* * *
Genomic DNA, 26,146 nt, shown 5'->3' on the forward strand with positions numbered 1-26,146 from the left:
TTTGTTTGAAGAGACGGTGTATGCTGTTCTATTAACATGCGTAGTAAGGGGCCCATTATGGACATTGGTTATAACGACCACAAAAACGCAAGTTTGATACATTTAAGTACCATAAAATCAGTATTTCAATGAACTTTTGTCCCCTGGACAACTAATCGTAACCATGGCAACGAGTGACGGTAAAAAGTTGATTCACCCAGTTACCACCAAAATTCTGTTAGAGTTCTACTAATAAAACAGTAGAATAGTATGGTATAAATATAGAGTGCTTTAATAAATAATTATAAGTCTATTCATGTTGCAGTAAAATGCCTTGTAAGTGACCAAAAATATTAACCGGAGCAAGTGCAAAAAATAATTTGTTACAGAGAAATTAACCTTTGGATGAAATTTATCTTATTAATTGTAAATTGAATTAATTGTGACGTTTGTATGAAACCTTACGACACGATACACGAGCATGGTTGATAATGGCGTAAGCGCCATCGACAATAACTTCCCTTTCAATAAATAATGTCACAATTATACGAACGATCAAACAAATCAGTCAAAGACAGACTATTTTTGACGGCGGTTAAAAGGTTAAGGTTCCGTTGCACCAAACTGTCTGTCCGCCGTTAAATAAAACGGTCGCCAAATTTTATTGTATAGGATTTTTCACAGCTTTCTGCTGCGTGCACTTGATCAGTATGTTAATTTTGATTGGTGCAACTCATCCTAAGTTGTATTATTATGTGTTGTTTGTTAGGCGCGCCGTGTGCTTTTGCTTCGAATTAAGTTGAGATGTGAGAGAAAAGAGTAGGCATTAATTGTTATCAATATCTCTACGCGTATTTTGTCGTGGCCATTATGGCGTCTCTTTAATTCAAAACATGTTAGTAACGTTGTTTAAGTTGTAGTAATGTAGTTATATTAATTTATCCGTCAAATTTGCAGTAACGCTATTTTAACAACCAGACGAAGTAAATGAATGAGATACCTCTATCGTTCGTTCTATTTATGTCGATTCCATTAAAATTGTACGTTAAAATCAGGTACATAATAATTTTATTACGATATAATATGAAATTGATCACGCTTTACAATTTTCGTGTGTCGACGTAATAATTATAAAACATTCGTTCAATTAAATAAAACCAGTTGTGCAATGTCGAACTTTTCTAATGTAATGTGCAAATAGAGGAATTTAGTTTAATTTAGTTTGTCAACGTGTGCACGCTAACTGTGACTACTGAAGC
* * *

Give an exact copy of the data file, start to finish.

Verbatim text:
Genomic DNA, 26,146 nt, shown 5'->3' on the forward strand with positions numbered 1-26,146 from the left:
TTTGTTTGAAGAGACGGTGTATGCTGTTCTATTAACATGCGTAGTAAGGGGCCCATTATGGACATTGGTTATAACGACCACAAAAACGCAAGTTTGATACATTTAAGTACCATAAAATCAGTATTTCAATGAACTTTTGTCCCCTGGACAACTAATCGTAACCATGGCAACGAGTGACGGTAAAAAGTTGATTCACCCAGTTACCACCAAAATTCTGTTAGAGTTCTACTAATAAAACAGTAGAATAGTATGGTATAAATATAGAGTGCTTTAATAAATAATTATAAGTCTATTCATGTTGCAGTAAAATGCCTTGTAAGTGACCAAAAATATTAACCGGAGCAAGTGCAAAAAATAATTTGTTACAGAGAAATTAACCTTTGGATGAAATTTATCTTATTAATTGTAAATTGAATTAATTGTGACGTTTGTATGAAACCTTACGACACGATACACGAGCATGGTTGATAATGGCGTAAGCGCCATCGACAATAACTTCCCTTTCAATAAATAATGTCACAATTATACGAACGATCAAACAAATCAGTCAAAGACAGACTATTTTTGACGGCGGTTAAAAGGTTAAGGTTCCGTTGCACCAAACTGTCTGTCCGCCGTTAAATAAAACGGTCGCCAAATTTTATTGTATAGGATTTTTCACAGCTTTCTGCTGCGTGCACTTGATCAGTATGTTAATTTTGATTGGTGCAACTCATCCTAAGTTGTATTATTATGTGTTGTTTGTTAGGCGCGCCGTGTGCTTTTGCTTCGAATTAAGTTGAGATGTGAGAGAAAAGAGTAGGCATTAATTGTTATCAATATCTCTACGCGTATTTTGTCGTGGCCATTATGGCGTCTCTTTAATTCAAAACATGTTAGTAACGTTGTTTAAGTTGTAGTAATGTAGTTATATTAATTTATCCGTCAAATTTGCAGTAACGCTATTTTAACAACCAGACGAAGTAAATGAATGAGATACCTCTATCGTTCGTTCTATTTATGTCGATTCCATTAAAATTGTACGTTAAAATCAGGTACATAATAATTTTATTACGATATAATATGAAATTGATCACGCTTTACAATTTTCGTGTGTCGACGTAATAATTATAAAACATTCGTTCAATTAAATAAAACCAGTTGTGCAATGTCGAACTTTTCTAATGTAATGTGCAAATAGAGGAATTTAGTTTAATTTAGTTTGTCAACGTGTGCACGCTAACTGTGACTACTGAAGC